Most, if not all dis-eases, including the following and more, can be prevented, maintained, and/or cured with proper nutrition and
exercise.  Nutrition and exercise are not a panacea -- cure all -- for the years of abuse that has been inflicted on our physical bodies
over the many generations of slavery, and more recently, by the consequences and results of poverty.  Poor health, a legacy of
slavery and poverty, was and is due to lack of access to accurate, complete, and timely information: knowledge!
  • Diabetes
  • High Blood Pressure
  • High Cholesterol
  • Over Weight
  • Heart Dis-ease
  • Auto-Immune Dis-eases
  • Cancer
Health Benefits ~ Nutrition ~ Exercise
Natural
Mother's "Milk"
Herbs
Flat Italian Parsley
Sun Light
German Chamomile
Oxygen "Clean Air"
Lavender
Water
Lemon Balm
Vegetables
Rosemary
Berries
Sage
Herbs
Sweet Basil
Fruits
Cannabis
Grains, Beans, & Nuts
 
Minerals
 
Vitamins
 
Nutrition and Exercise Tips
1. Portion Control
At any given meal we should not be consuming more that the amount about size of our "fist"
(clenched hand), which is about the physical size of our stomach.  When we a portion larger
than our fist at a single sitting, then we stretch our stomach and cause our body to physically
work harder to process the excess food.  When we eat smaller, 'right-sized' portions, then
our body operates in a more consistent and less-stressed manner.
2. Remove Distractions During
Meals
Focusing on what we are eating allows us to control the amount we eat.  For example,
watching T.V. while eating often leads to over-eating, a sedentary lifestyle, and weight gain.
3. Coordinate/schedule based on
physical exertion
When we are more active we increase our metabolism and will burn up calories more
quickly and will require more fuel more frequently, therefore important to insure we are
fueling our bodies when we are exercising, training, or executing higher exertion activities.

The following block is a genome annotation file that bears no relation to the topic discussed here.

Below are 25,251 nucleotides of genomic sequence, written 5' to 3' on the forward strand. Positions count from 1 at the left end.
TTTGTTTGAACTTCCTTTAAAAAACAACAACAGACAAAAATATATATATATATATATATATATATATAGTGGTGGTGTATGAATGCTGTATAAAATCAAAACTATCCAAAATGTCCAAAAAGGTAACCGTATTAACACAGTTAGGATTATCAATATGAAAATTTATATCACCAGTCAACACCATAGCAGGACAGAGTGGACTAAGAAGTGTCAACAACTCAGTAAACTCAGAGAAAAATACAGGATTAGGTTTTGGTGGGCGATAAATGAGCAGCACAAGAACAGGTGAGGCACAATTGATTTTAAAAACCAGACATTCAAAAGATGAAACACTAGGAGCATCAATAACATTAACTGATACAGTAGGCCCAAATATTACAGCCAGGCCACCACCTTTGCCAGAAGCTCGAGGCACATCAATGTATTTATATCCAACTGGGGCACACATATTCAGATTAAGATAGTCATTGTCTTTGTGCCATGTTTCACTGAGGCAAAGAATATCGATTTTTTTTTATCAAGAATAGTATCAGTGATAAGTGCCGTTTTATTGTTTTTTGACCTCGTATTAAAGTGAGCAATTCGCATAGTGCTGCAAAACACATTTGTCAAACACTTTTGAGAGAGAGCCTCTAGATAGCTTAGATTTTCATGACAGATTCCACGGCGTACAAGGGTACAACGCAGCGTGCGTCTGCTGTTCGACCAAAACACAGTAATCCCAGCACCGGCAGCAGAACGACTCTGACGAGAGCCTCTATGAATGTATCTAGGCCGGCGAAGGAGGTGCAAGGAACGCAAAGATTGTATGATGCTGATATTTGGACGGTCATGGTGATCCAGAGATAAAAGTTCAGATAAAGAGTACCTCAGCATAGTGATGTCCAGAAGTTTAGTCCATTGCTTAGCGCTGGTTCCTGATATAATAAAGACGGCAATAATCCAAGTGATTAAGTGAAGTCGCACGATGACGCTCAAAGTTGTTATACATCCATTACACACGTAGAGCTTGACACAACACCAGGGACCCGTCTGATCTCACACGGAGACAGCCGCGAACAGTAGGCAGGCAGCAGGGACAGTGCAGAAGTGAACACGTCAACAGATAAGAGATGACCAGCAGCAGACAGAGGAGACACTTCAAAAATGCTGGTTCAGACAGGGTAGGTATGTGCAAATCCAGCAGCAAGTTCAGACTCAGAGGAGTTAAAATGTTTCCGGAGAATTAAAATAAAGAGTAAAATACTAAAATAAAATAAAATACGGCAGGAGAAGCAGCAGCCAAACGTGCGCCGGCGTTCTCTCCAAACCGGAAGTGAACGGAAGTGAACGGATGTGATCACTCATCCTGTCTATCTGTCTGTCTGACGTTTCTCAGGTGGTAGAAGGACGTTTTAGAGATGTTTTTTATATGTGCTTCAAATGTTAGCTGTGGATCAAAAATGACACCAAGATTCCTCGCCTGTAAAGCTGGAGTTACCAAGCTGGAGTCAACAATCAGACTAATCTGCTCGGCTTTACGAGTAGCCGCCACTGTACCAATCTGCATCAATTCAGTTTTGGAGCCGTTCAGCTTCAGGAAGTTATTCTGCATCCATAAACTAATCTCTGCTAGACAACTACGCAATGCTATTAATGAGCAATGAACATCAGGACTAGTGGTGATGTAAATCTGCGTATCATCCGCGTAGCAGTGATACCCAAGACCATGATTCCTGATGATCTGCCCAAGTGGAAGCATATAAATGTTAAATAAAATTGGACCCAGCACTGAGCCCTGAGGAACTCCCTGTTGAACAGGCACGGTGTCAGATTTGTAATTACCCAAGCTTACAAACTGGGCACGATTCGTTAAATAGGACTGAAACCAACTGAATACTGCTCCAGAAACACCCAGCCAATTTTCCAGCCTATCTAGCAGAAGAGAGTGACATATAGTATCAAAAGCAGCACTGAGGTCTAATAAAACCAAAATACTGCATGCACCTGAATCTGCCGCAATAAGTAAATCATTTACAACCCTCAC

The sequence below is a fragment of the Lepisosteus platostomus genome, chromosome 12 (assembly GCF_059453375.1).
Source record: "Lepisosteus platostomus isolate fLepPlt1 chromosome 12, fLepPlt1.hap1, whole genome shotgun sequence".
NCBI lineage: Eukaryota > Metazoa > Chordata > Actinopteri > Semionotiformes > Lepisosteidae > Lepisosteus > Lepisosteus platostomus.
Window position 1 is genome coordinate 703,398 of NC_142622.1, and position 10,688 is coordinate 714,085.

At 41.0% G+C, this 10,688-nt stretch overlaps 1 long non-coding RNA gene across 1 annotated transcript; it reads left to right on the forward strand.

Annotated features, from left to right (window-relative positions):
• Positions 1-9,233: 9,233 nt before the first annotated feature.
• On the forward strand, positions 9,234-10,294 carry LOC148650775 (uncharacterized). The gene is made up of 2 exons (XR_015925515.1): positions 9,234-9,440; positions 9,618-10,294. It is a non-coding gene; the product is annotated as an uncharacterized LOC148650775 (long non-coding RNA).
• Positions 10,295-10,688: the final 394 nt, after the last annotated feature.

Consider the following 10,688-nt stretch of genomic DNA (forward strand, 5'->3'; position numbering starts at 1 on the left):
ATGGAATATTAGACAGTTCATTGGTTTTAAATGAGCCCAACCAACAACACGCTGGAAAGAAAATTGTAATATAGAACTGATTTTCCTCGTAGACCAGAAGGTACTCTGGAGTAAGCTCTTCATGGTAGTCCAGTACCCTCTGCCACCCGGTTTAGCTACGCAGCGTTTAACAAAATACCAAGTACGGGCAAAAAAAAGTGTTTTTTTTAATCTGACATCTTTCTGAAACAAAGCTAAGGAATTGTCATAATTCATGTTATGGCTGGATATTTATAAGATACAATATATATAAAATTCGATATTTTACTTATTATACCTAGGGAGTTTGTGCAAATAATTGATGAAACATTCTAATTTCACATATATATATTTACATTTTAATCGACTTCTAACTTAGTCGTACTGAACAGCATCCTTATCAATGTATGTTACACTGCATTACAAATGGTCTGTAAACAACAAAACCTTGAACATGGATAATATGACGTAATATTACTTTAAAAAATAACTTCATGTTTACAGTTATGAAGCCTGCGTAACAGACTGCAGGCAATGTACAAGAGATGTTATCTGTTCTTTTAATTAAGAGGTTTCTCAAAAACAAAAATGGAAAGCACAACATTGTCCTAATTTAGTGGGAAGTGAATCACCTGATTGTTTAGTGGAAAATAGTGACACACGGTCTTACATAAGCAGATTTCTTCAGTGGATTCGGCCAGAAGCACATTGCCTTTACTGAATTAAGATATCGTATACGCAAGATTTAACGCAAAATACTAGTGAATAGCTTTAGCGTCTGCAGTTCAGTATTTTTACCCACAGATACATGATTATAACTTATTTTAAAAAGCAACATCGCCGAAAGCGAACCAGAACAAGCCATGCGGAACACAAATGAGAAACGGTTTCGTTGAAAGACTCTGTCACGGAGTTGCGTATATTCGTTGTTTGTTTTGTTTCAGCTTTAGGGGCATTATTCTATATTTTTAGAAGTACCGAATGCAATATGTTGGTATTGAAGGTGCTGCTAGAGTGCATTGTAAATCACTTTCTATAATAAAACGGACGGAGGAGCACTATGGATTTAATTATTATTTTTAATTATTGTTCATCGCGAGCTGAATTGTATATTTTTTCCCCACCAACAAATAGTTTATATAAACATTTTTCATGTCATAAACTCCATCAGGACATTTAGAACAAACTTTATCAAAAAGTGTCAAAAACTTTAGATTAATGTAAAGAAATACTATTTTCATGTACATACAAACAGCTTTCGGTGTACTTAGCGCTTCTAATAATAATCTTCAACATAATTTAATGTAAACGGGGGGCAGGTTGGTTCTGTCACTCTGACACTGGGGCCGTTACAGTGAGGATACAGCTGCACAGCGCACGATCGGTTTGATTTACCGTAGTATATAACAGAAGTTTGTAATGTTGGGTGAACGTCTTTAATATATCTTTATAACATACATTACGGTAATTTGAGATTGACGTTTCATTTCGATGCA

Food Composition as our Energy
Food energy is calculated in the form of calories which is based on the composition (i.e., carbohydrates, fats, protein, etc.) of the
food ingested.  "Full/Good" calories (
Nutrition) are based on a well-balanced composition based on the energy needed to meet
our physical exertion (
Exercise).  For low physical exertion, then less calories less frequently.  For high physical exertion, then
more calories, more frequently during the period of high physical exertion.  For example: A 'Long Distance Runner' (long-duration
high physical exertion) may consume more calories more frequently over a longer period of time to meet an extended physical
exertion than a 'Body Builder' (short-duration high physical exertion) may consume a larger-than-normal amount of calories in a
single sitting needed to meet the demands of a physically intense exertion session.  "Empty/Bad" calories are those that provide
little-to-no nutrition to the body, are not correlated to the amount of physical exertion, and excess leads to
preventable dis-eases
(i.e,. diabetes, heart disease, obesity, etc.) .
Carbohydrates "Carbs"
Carbohydrates "carbs" provide long-term fuel for the body.  Specifically, "complex" carbohydrates
which through the process of digestion are broken down by enzymes into simple sugars that are
slowly and evenly distributed through the blood feeding minerals and nutrients to the body while
providing usable fuel for the body.  When we ingest "simple" carbohydrates, like white sugar, white
flour, and processed foods, we have bypassed some of the digestive processes and directly provide
the body with immediate fuel whether it needs or not.  If the body does not need all that fuel, the
excessive fuel is stored as "fat" that will be retrieved if the body runs out of fuel and requires